1. Welcome to the 'new normal.' A new national opinion poll putting the Liberals neck and neck with the Conservatives for the third consecutive week has its author saying talk of a spring election will start bubbling as the opposition parties say to themselves, "maybe we can get rid of this guy now."
With this "bold prediction," EKOS pollster Frank Graves says his latest survey is showing something more than a temporary blip in support for the Liberals.
"This is no longer the kind of thing, 'Oh, we've got a temporary advantage.' You've got what appears to have been a structural shift," he says. As a result, opposition parties will start talking "very seriously, very shortly" about the possibilities of a spring election.
The Tories will deliver their budget a month from today. It will be a matter of confidence.
The EKOS poll puts Michael Ignatieff's Liberals nearly a point ahead of Stephen Harper's Conservatives - 31.9 per cent compared to 31 per cent for the Tories. Although this is clearly within the margin of error, Liberal support is not waning.
Two months ago, the Tories enjoyed a 10-point lead but that evaporated as a result of the Afghan detainee controversy and the Prime Minister's decision to prorogue, Mr. Graves says.
The latest numbers show Canada entering a "new normal - two key parties going toe to toe in a virtual deadlock."
EKOS also has the NDP with 15.4 per cent of the vote; the Bloc with 8.4 per cent and the Green Party with 10.9 per cent.
Mr. Ignatieff and his team have assiduously avoided any talk about an election since they were severely whacked by Canadians last fall over their vow to bring down Mr. Harper's minority government.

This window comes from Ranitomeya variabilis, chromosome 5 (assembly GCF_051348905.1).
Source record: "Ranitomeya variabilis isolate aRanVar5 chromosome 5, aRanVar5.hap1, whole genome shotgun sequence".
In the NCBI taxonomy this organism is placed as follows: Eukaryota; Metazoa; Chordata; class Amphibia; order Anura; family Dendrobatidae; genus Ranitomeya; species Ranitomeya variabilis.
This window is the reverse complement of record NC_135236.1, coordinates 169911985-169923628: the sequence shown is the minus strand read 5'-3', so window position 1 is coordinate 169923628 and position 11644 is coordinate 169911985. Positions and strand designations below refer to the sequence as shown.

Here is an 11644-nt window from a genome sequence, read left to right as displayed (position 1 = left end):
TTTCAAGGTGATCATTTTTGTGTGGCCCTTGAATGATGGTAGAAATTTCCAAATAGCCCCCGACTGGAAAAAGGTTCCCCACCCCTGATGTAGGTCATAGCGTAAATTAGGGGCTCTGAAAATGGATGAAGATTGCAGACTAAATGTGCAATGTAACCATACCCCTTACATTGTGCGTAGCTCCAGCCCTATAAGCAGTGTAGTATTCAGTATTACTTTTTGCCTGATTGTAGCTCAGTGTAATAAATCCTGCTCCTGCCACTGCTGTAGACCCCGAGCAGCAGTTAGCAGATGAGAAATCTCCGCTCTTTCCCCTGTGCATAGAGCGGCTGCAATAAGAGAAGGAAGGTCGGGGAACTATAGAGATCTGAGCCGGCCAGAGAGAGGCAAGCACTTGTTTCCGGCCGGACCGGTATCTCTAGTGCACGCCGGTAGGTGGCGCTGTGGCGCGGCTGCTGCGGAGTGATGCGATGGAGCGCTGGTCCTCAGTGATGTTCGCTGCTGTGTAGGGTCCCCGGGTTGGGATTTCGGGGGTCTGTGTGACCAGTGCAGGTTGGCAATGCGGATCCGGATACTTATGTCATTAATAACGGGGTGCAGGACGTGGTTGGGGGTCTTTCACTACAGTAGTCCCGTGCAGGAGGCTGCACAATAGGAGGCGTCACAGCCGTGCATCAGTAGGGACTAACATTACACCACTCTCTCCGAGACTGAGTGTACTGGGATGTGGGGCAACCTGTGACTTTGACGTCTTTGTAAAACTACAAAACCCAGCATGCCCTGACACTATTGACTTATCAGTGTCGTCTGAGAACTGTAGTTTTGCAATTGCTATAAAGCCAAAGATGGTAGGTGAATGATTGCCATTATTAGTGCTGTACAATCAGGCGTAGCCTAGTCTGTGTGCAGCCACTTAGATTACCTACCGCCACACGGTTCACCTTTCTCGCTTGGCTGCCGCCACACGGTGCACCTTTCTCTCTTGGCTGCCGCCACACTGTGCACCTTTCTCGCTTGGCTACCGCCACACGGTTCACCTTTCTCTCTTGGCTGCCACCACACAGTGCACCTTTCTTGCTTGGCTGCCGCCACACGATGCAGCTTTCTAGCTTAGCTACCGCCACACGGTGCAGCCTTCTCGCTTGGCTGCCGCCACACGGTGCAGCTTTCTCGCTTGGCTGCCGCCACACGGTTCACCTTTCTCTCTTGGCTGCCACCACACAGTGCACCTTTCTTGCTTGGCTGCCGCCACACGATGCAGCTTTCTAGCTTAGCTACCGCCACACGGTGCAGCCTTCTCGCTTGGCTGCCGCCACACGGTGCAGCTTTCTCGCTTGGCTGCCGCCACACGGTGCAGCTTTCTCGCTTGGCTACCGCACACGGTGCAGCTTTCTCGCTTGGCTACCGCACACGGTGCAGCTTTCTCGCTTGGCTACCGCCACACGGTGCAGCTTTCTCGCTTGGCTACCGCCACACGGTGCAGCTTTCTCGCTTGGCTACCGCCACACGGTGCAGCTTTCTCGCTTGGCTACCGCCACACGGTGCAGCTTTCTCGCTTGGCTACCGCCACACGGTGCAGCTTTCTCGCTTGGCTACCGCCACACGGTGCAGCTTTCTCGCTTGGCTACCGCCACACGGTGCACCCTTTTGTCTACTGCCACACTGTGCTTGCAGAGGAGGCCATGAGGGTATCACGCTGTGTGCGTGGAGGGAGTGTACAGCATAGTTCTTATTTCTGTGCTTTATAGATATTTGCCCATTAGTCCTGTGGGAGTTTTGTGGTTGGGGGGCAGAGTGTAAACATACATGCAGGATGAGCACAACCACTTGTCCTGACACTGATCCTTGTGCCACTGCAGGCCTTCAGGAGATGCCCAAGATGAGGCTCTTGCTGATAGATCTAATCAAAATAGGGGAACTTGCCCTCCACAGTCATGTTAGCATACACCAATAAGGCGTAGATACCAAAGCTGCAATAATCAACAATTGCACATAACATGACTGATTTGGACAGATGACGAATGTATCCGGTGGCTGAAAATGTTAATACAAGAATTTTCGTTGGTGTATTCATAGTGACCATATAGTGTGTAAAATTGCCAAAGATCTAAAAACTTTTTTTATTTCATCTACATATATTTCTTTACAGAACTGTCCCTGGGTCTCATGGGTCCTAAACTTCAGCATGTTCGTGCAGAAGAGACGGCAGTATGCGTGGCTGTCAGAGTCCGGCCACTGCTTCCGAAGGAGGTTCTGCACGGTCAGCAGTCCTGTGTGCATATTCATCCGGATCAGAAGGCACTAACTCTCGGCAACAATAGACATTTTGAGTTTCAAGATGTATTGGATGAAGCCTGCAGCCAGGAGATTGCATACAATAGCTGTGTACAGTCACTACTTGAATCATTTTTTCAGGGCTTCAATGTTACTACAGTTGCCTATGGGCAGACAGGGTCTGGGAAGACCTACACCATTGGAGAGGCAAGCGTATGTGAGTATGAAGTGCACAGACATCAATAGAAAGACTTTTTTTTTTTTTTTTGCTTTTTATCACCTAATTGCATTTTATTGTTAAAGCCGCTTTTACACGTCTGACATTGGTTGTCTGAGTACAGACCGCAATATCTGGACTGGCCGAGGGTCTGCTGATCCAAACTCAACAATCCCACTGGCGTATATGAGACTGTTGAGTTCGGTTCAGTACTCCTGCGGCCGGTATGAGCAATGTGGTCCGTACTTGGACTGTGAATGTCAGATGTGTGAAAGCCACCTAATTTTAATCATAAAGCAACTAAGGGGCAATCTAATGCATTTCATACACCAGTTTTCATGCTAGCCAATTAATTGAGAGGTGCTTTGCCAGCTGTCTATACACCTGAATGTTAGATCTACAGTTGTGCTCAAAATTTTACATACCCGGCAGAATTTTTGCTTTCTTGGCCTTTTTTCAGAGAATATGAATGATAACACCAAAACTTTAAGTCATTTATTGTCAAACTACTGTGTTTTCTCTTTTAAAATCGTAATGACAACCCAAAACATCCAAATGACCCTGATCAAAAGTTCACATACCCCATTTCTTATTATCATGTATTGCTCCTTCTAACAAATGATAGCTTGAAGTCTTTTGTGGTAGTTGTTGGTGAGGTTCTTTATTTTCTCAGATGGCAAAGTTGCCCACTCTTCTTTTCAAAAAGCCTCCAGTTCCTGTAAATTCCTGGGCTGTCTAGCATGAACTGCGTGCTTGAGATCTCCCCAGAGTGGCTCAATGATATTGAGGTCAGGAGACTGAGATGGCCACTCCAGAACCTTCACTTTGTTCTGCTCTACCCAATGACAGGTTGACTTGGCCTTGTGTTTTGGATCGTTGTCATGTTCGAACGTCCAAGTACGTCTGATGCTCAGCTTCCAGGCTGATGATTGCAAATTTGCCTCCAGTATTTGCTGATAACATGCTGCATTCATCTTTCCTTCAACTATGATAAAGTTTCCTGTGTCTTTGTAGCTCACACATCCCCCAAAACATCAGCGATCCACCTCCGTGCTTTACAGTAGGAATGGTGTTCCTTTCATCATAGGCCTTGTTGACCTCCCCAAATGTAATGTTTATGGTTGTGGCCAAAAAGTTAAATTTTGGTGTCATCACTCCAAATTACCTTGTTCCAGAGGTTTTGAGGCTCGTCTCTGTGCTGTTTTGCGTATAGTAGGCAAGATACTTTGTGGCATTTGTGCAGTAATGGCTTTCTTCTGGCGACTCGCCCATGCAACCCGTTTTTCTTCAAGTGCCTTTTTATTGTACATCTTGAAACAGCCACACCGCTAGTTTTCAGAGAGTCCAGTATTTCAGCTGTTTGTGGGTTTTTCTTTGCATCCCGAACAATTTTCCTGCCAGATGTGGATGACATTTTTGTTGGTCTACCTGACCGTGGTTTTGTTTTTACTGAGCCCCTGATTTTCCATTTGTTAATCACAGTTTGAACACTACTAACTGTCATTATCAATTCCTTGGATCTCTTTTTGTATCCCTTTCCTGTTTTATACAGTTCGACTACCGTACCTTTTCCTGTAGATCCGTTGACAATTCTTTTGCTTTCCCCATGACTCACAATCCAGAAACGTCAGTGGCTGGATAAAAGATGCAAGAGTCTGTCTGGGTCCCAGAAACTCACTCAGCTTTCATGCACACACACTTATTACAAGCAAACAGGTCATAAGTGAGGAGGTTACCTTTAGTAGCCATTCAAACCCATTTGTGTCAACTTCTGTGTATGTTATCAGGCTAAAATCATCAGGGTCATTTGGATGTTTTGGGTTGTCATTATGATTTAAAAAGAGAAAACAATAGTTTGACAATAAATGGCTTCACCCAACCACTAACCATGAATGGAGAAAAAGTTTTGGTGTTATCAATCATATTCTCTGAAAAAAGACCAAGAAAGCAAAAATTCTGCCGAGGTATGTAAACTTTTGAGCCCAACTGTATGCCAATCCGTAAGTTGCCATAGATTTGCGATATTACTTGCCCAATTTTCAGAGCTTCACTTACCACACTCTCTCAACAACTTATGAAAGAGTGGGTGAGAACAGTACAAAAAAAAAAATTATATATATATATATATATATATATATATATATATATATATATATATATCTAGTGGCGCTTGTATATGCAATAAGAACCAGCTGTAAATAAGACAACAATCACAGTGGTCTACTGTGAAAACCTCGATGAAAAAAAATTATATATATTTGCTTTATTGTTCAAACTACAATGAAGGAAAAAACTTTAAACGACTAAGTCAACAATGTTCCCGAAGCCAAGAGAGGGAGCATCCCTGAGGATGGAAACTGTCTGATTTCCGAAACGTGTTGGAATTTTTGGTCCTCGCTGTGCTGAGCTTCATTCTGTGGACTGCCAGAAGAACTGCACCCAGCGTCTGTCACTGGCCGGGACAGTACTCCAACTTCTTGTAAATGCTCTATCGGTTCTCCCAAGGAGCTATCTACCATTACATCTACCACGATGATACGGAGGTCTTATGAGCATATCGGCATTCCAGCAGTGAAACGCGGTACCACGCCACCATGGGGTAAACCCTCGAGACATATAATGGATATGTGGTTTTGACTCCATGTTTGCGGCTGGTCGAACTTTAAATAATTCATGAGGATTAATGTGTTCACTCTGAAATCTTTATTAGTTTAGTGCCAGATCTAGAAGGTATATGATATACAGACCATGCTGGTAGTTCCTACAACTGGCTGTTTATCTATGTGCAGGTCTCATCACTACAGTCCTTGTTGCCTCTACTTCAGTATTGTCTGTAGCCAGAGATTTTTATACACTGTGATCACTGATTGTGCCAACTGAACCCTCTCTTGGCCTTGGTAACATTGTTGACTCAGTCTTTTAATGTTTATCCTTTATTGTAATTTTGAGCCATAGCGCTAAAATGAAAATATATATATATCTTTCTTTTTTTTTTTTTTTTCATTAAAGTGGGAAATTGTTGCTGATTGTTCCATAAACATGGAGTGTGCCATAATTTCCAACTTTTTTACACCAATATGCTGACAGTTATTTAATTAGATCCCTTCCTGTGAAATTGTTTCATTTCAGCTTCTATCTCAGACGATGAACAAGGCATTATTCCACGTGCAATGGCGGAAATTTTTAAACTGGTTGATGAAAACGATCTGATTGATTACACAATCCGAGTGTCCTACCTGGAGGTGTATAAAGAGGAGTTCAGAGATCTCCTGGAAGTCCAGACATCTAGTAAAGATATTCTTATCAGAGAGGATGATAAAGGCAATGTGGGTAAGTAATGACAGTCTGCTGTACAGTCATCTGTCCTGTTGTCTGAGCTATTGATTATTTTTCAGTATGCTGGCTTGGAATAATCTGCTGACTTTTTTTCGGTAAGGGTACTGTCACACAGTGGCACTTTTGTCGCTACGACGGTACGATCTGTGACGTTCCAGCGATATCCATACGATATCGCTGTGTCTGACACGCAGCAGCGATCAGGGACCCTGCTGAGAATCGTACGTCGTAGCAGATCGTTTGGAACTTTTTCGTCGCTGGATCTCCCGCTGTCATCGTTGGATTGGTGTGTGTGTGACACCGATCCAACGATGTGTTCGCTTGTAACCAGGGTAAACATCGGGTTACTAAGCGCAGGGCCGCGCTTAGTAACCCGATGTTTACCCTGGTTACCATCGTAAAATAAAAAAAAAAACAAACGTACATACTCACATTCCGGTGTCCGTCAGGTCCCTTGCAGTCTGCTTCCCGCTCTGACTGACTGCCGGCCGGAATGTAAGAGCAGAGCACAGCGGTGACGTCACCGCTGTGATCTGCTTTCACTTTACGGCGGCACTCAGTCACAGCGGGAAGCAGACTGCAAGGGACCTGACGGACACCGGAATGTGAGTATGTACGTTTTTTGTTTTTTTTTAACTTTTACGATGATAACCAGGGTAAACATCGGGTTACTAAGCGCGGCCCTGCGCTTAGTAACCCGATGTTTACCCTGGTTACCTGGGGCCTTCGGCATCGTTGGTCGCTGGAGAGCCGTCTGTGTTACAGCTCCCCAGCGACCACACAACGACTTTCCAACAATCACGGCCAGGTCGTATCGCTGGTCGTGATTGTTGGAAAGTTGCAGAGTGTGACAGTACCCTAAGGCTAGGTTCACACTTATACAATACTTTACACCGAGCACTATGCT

But Mr. Graves says the arithmetic around an election and the public appetite for one appears to be changing.
"It seemed that the first take on the new deadlock was that this would spike everyone's interest in a spring election," Mr. Graves says. "But as the trend clearly favours the opposition and Liberals there may be a growing sense that given the right opportunity, why not?"
This latest survey also shows some other interesting trends - that the Tories, for example, no longer have the lock on all the key demographics. Conservatives are now only leading among seniors and in Alberta and Saskatchewan.
The Liberals, meanwhile, have grown in support and are leading in key battleground areas such as Ontario and Quebec; among women (31.5 per cent for the Grits compared to 28.3 for the Tories); and among university educated voters.
Mr. Graves says he was surprised by the results of this poll, which surveyed 3,406 Canadians between Jan. 27 and Feb. 2. "I keep expecting 'okay, when are the Conservatives going to bounce back?'"
But despite a good performance in handling the Haitian earthquake and having made few mistakes domestically, the Conservatives are not moving.
That said, Mr. Graves is now wondering if the latest move by the Conservatives to cancel two of the break weeks for MPs - one in March and the other in April - will make Canadians feel less agitated about the decision to prorogue. "It's not a bad idea," he says. "If it is seen as climbing down a bit, then I think that will probably be seen as a good thing."
Then again, "if it is seen as just sort of more politicking then it probably won't be seen as a good thing at all."
2. Danny Williams enjoys Rock solid support. While there has been criticism from other corners, the people of Newfoundlanders and Labrador are solidly behind their premier and his decision to go to the United States for heart surgery. And just how solid that support is was emphasized by Lieutenant-Governor John Crosbie yesterday.
His comments supporting the Premier were noted on VOCM radio: "Lieutenant-Governor John Crosbie offered his opinion on the Premier's trip to the United States for heart surgery, during a speech in Corner Brook yesterday. Crosbie offered his well wishes. He says he doesn't care where Williams gets the operation, as long as it's a place that can do the job properly and effectively, and that is up to the Premier."
This is significant because Mr. Crosbie, also a popular figure in the province, does not always see eye to eye with the Premier. As well, Mr. Crosbie was the provincial health minister when their system was reformed, creating the Newfoundland Medicare Commission.Report Typo/Error